A drug addict was persuaded to burgle a Colsterworth company to repay his debts to his suppliers.
It was third time unlucky for Dean Keith Mohammed, 22, who tried to enter the premises of Associated Timber Services on November 7, 2011, by cutting a hole in the perimeter fence and smashing a window, but he set off the alarm and ran away.
Mohammed, of Mussons Close, Corby Glen, pleaded guilty to two counts of burglary and one of attempted burglary at Grantham Magistrates’ Court.
Jim Clare, prosecuting, told the court that on the first occasion between September 30 and October 3, 2011, the duty manager had locked the front gates as the last person out of the building.
When he returned on the Monday morning he found the office block broken into and that every unlocked room had been entered.
An untidy search had been made of the building and four computers, landline and mobile phones had been stolen.
On the second occasion, later that month, three computers and phones were stolen.
Again a hole had been cut in the fence and a window smashed in the canteen.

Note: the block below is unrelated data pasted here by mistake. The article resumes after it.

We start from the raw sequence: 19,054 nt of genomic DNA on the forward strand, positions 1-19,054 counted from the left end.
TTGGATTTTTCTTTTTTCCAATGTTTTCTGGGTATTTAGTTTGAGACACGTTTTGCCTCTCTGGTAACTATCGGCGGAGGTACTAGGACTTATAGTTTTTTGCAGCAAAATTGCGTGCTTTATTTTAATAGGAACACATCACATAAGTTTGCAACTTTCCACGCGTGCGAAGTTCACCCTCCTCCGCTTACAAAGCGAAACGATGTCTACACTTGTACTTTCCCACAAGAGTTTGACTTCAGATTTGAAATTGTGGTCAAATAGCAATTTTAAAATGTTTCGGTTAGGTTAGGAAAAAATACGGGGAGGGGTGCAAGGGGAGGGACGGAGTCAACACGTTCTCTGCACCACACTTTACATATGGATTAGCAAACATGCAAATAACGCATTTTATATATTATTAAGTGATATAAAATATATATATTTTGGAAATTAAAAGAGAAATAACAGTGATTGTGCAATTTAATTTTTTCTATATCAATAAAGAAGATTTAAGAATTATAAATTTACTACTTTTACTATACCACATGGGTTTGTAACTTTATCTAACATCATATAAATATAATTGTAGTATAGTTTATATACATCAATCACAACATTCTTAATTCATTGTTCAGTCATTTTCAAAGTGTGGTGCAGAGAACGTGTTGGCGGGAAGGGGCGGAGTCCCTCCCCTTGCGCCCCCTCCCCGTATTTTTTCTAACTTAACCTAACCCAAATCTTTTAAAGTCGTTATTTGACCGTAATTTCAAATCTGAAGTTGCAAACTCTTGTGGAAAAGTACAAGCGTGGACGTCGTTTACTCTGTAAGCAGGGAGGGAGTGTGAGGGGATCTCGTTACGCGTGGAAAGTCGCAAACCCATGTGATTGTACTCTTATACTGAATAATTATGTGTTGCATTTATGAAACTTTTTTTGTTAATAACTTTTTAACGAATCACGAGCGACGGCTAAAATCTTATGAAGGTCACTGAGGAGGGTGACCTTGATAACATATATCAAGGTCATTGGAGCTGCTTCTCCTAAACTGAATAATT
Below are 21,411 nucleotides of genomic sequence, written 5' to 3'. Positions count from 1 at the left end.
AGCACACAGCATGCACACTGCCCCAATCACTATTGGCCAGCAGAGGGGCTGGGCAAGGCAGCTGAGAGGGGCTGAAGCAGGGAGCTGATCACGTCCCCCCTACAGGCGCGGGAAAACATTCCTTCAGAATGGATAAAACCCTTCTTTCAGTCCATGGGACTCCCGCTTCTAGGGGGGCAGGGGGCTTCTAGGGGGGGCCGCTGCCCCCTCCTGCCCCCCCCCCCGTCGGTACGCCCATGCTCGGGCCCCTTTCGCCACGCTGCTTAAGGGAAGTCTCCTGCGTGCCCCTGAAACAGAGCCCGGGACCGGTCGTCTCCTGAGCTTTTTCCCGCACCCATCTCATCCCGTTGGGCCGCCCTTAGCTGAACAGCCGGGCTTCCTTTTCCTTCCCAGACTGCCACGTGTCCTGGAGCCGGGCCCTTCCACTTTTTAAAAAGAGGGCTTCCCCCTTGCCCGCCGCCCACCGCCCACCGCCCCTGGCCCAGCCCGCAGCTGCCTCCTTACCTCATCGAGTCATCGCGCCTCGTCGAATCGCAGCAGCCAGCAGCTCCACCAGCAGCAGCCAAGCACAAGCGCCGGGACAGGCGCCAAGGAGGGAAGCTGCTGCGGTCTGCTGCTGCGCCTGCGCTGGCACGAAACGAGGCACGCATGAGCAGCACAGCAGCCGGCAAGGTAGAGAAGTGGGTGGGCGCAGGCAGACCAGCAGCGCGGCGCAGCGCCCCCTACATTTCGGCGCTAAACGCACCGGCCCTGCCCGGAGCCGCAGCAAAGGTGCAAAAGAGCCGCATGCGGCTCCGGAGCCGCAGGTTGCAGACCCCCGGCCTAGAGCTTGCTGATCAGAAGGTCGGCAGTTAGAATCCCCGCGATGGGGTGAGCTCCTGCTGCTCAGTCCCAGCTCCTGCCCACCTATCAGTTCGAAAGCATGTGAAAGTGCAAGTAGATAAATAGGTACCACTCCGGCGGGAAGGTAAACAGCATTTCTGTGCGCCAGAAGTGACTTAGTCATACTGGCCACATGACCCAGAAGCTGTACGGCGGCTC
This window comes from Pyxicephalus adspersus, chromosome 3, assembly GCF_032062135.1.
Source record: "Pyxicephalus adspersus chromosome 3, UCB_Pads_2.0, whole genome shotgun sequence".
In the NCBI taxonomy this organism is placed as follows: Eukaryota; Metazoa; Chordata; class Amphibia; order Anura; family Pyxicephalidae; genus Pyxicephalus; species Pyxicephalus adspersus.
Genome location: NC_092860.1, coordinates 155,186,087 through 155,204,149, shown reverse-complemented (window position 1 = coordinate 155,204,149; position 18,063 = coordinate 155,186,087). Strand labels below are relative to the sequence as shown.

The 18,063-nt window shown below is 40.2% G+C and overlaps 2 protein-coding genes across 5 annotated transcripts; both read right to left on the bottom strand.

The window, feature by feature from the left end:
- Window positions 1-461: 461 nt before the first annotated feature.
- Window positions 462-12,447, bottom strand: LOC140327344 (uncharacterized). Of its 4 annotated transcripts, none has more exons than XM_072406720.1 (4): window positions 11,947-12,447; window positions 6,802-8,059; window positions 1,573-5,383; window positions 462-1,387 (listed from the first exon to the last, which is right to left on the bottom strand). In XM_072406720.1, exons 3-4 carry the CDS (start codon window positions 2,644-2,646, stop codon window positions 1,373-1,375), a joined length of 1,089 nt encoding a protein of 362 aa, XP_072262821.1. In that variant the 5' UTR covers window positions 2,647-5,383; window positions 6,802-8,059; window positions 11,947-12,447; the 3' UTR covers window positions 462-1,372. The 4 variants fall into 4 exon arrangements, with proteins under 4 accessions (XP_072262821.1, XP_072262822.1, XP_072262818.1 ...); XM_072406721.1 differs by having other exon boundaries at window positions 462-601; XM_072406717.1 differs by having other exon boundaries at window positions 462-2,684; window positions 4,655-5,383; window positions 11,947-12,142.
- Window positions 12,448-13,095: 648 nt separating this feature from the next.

On November 7, 2011, a third attempt to burgle the premises failed when a newly fitted alarm was triggered.
Mr Clare said the defendant was caught when another man went into Barclays Bank to pay a cheque in, in the name of the company director whose cheque book had gone missing.
When arrested, he said Mohammed had asked him to cash the cheque.
In a statement, the comp- any director said that more than £8,400 worth of goods were stolen on the first occasion and more than £6,300 worth was taken in the second burglary.
He said the company had lost more money in custom.
He added: “I do feel let down by the police and I think they should have done a lot more sooner.”
Mr Clare told the court that Mohammend had said he was in a lot of debt, to the tune of about £1,000.
He was addicted to MCAT and his suppliers suggested he burgle Associated Timber Services, a site he knew because his family owned a company nearby.
He burgled the company with another male and when he got the money he used it to pay for more drugs and petrol, and to pay off his debt.
Bill Fraser, defending, said that Mohammed was not the only person involved in the burglary, but the other male had “got off Scot free”.
He said Mohammed had pleaded guilty at the first opportunity, was in work and had not committed any offences since.
The court handed Mohammed a 12 weeks sentence to run concurrently for all three offences, suspended for 12 months.
An order was made for him to undergo 12 months’ supervision and undertake 150 hours of unpaid work.
He was ordered to pay costs of £85.